I've never really written fanfiction for the fandom before, and my thoughts are right now as scattered as the wind, so if this is a mess, be critical but be gentle.

Beyond the Winding Road

By Emori Loul

Advance I: ~Velveteen~

"That's right, sonny. You'll make a fine clerk in no time. The greener's thumb, you have."

"Thank you, Mr. West."


"That'll be 24.99€, sir—oh. Sir, don't forget your change!"

"Why thank you, young man."

"Next, please!"

"Now Oz—" Clacking, an accidentally dropped pen. "—this next customer has an orange tree. What's our procedure?"

"…They'll be needing help getting it into their car, Mr. West. But I—"

"Correct, boy!"

"Speaking of cars, sir, would you like us to help you to yours?"

"To mine, Oz?"—a flinch—"But I have a business to run! Don't go counting me out yet, sonny!" Boisterous laughter.

The click of heels. The slam of a hand on wood. "Do you need some help, sir?"

A young woman of pale skin and hair stood across the counter, palm angrily slapped against its surface, movement demanding the attention of the man next to the clerk. Next to her, the current customer—holding only a pot of satin lunarias—moved confusedly aside to give her some room.

The man her agression was directed towards, ancient and wrinkled and in a wheelchair but nonetheless lively of expression, nearly jumped. "Help? From you, terrorizer?"

The clerk next to him shot a sympathetic look to the young woman and sighed. "Mr. West, Hedia's right. Would you like us to call your family for you?"

Mr. West turned away from the pale girl and focused on the clerk. "Why on earth would I need them right now? Oz, honestly—" he continued, not noticing the boy flinch again "—sometimes you're very confusing."

"Mr. West, it's Lewis," the clerk corrected with all the airs of someone who'd said this a thousand times. "And it probably would be best if you let your family know where you are." Out of the corner of his eye, Lewis saw a whip of white hair and knew Hedia was going for the phone. "I'm sure they're expecting you."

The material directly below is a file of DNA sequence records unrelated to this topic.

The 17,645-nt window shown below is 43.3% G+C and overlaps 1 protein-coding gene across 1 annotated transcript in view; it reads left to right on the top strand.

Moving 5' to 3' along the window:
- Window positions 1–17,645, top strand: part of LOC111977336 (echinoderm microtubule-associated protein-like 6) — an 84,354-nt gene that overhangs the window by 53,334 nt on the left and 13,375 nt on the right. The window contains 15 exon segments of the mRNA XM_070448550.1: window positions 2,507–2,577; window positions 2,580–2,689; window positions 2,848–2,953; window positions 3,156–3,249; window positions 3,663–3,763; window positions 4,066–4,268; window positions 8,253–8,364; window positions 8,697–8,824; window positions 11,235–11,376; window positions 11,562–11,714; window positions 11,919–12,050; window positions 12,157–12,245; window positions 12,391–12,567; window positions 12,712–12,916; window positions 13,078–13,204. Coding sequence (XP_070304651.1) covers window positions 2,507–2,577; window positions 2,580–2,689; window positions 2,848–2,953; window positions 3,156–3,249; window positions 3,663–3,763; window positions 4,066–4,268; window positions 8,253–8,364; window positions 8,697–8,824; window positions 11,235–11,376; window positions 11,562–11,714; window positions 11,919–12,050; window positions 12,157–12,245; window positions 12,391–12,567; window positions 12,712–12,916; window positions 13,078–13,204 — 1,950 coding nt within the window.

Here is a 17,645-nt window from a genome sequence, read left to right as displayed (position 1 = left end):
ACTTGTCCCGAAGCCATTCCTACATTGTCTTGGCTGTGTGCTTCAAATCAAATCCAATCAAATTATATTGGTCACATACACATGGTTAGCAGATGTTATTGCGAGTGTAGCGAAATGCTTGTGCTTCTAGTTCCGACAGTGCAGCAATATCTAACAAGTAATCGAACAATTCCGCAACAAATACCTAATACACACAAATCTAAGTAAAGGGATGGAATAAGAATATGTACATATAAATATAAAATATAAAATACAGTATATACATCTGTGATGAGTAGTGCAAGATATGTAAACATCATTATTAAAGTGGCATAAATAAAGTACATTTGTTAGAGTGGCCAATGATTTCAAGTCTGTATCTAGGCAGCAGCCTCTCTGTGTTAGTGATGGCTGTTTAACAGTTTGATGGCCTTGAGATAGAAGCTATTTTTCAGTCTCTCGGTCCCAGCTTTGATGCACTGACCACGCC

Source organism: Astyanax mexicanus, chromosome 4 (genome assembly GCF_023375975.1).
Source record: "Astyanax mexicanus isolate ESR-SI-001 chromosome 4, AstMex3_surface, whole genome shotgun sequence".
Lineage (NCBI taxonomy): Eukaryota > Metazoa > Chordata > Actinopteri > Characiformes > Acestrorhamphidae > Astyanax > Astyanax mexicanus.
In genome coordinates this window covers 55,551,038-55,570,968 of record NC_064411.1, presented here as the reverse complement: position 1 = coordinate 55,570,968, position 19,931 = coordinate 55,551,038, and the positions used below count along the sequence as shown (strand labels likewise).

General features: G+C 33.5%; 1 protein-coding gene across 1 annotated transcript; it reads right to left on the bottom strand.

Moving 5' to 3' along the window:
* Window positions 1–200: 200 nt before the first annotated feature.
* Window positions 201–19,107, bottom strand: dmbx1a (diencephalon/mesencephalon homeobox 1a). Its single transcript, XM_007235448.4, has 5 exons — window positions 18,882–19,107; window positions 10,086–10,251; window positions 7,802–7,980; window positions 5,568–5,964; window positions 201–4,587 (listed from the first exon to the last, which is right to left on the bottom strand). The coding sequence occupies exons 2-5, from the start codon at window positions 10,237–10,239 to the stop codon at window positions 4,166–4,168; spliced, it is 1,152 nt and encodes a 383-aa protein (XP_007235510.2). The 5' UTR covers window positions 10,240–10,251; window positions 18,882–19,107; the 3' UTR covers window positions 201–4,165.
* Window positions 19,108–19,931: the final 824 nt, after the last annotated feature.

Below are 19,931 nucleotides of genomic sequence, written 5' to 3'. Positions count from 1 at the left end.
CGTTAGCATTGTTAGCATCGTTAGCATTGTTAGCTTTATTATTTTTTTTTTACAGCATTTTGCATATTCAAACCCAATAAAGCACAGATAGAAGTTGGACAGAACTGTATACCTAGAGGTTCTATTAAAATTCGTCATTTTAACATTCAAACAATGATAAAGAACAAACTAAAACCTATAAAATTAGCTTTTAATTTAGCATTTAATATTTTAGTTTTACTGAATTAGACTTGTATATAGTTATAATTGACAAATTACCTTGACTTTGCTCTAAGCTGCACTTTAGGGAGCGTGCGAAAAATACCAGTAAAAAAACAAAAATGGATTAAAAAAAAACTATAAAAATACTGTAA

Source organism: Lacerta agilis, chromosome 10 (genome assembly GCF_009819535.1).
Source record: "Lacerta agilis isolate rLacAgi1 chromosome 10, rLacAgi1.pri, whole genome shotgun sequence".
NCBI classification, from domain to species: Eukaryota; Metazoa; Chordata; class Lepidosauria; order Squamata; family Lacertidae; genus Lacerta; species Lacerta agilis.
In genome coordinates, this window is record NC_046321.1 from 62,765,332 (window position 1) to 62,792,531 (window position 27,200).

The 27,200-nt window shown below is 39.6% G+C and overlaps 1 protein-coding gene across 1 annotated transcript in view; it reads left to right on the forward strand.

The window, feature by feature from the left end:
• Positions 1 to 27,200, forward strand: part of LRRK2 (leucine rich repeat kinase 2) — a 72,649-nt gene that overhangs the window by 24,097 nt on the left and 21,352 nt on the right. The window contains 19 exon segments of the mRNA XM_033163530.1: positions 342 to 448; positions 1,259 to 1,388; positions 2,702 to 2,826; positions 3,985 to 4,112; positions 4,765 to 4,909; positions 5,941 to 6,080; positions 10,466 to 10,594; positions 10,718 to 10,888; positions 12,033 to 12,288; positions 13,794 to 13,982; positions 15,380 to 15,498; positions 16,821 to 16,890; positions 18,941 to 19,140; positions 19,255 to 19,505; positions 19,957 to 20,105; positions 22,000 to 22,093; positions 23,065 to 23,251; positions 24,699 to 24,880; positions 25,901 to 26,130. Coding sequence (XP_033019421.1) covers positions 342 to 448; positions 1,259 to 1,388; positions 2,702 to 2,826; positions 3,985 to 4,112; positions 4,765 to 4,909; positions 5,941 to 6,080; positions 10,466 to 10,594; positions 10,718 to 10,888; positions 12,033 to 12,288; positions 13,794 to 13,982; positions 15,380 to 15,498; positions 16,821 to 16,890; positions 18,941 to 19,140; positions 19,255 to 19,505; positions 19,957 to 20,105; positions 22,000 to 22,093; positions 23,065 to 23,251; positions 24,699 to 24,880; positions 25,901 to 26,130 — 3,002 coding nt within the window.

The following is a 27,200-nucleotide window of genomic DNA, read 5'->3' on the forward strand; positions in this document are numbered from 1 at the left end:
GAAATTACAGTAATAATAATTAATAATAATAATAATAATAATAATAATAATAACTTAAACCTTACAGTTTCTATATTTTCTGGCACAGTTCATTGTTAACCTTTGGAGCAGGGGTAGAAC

"Expecting me?" Suddenly the man seemed to lose his certainty over where he should be. "Expecting me… yes, perhaps…" He lifted his left wrist to his face to glance at his watch, furrowed his eyebrows, and asked Lewis, "What time is it?"

"Late, Mr. West," the boy replied.

"Ah, yes, well then." Mr. West puffed up his chest as importantly as he could from his wheelchair. "I'll be taking home some Veronicas for my wife, and will leave closing up to you, Oz. Make sure you get the terrorizer out of here before you close up, though—you trust her too much."

"Would you like someone to walk you to your car, sir?" Lewis bit his lip, glancing apologetically at the customers still waiting in line. Most of them just smiled forgivingly. He glanced at the nearest glass wall instead. "It looks like rain. Hedia, can you get me an umbrella?"

A bell at the front rang as the entrance of the conservatory opened.

"Lewis?" he heard Hedia call.

"It's alright, you two, I can help him out," reassured the newcomer. Missus Hektor stood in the entranceway, leaning on the conservatory door with one glove-covered hand on the glass, another wrapped around the plastic handle of her dampened black umbrella. Hedia crouched off to her side at the umbrella stand, poised as if uncertain what she should be doing.

"Thank you, Mrs. Hektor," Lewis replied, knowing Hedia was probably uncomfortable with talking—and indeed, had now gone back to manning the register. "I hope it's not too much trouble."

"Not at all," she said. "It's what I'm here for."

She smiled at him, her earthy dark skin making the whites of her eyes twinkle, and pushed on the door until it opened, stretching her arm as the little man she had promised to help rumbled his squat electric wheelchair through the entranceway and out onto the covered patio.

"Phillipe," she called after him, "I'll be driving you home."

Once Mr. West was around the corner, she said in a more hushed tone, "I'm sorry he's been giving you trouble. His granddaughter called me and told me about him turning up here four times this morning already. She and I ask for your forgiveness; we can't find where he keeps hiding his keys to stop him from driving."

Lewis shrugged, smiling uncomfortably. "He's not a problem, really."